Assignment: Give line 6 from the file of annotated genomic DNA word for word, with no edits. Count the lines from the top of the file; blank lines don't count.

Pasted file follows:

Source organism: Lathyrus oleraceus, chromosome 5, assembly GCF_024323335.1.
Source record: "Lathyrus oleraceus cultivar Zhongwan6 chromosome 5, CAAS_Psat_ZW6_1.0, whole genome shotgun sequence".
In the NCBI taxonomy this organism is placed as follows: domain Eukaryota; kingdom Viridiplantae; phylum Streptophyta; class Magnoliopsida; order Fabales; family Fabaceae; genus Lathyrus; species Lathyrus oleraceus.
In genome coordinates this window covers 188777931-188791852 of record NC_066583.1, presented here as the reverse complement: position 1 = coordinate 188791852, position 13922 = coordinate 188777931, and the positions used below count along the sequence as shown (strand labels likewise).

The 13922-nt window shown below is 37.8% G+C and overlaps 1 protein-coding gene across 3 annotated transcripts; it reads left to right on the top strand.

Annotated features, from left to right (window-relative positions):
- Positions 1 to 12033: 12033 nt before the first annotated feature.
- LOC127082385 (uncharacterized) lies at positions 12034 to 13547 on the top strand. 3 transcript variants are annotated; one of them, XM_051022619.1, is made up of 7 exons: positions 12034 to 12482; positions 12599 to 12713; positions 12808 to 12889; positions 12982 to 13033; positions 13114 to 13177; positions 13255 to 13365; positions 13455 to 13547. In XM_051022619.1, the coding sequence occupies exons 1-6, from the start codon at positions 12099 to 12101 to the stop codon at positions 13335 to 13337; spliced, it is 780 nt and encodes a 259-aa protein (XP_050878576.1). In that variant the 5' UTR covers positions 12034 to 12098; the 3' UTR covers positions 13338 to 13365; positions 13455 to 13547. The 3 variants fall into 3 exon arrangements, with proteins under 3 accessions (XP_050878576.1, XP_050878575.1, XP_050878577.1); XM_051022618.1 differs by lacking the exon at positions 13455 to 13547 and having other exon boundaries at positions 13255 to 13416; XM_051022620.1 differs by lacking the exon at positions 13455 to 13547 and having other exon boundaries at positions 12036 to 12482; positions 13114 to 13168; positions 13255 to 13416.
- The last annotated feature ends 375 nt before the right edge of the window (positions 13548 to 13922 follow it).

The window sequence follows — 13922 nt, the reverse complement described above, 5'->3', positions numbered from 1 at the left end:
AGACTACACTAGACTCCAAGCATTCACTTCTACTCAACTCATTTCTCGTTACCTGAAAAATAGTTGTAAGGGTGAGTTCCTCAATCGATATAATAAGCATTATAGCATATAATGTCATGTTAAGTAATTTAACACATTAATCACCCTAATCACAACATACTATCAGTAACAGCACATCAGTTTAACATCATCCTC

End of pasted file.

Annotated features, from left to right (window-relative positions):